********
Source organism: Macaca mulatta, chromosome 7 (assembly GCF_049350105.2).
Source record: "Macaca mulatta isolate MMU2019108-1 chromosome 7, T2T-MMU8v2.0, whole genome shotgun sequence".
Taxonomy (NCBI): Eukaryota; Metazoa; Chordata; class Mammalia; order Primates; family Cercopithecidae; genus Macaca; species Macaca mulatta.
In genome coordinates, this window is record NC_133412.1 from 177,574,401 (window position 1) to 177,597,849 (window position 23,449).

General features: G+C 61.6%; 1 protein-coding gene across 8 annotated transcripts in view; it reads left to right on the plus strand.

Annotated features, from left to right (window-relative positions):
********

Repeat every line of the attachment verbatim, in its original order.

Source organism: Macaca mulatta, chromosome 7 (assembly GCF_049350105.2).
Source record: "Macaca mulatta isolate MMU2019108-1 chromosome 7, T2T-MMU8v2.0, whole genome shotgun sequence".
Taxonomy (NCBI): Eukaryota; Metazoa; Chordata; class Mammalia; order Primates; family Cercopithecidae; genus Macaca; species Macaca mulatta.
In genome coordinates, this window is record NC_133412.1 from 177,574,401 (window position 1) to 177,597,849 (window position 23,449).

General features: G+C 61.6%; 1 protein-coding gene across 8 annotated transcripts in view; it reads left to right on the plus strand.

Annotated features, from left to right (window-relative positions):